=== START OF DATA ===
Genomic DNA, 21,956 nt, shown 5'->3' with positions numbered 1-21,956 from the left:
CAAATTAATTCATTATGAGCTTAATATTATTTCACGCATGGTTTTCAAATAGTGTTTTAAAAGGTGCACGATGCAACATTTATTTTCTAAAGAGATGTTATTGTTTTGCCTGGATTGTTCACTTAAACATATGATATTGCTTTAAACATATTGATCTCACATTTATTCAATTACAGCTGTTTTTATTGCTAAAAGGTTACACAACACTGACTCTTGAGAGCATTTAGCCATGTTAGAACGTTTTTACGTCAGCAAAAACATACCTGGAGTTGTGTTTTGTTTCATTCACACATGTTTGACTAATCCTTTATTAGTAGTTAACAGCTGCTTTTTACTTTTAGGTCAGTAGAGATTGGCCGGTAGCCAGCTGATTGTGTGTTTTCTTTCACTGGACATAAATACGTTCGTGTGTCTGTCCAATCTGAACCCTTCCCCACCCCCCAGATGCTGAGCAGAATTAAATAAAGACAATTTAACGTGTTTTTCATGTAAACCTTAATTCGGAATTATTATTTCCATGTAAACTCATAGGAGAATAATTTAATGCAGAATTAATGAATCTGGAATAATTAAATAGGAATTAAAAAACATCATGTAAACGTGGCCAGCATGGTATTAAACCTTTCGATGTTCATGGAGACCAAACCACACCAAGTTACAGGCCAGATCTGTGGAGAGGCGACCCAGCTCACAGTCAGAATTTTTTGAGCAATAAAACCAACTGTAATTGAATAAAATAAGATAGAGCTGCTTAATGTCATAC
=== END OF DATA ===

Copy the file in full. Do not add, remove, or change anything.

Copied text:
Genomic DNA, 21,956 nt, shown 5'->3' with positions numbered 1-21,956 from the left:
CAAATTAATTCATTATGAGCTTAATATTATTTCACGCATGGTTTTCAAATAGTGTTTTAAAAGGTGCACGATGCAACATTTATTTTCTAAAGAGATGTTATTGTTTTGCCTGGATTGTTCACTTAAACATATGATATTGCTTTAAACATATTGATCTCACATTTATTCAATTACAGCTGTTTTTATTGCTAAAAGGTTACACAACACTGACTCTTGAGAGCATTTAGCCATGTTAGAACGTTTTTACGTCAGCAAAAACATACCTGGAGTTGTGTTTTGTTTCATTCACACATGTTTGACTAATCCTTTATTAGTAGTTAACAGCTGCTTTTTACTTTTAGGTCAGTAGAGATTGGCCGGTAGCCAGCTGATTGTGTGTTTTCTTTCACTGGACATAAATACGTTCGTGTGTCTGTCCAATCTGAACCCTTCCCCACCCCCCAGATGCTGAGCAGAATTAAATAAAGACAATTTAACGTGTTTTTCATGTAAACCTTAATTCGGAATTATTATTTCCATGTAAACTCATAGGAGAATAATTTAATGCAGAATTAATGAATCTGGAATAATTAAATAGGAATTAAAAAACATCATGTAAACGTGGCCAGCATGGTATTAAACCTTTCGATGTTCATGGAGACCAAACCACACCAAGTTACAGGCCAGATCTGTGGAGAGGCGACCCAGCTCACAGTCAGAATTTTTTGAGCAATAAAACCAACTGTAATTGAATAAAATAAGATAGAGCTGCTTAATGTCATAC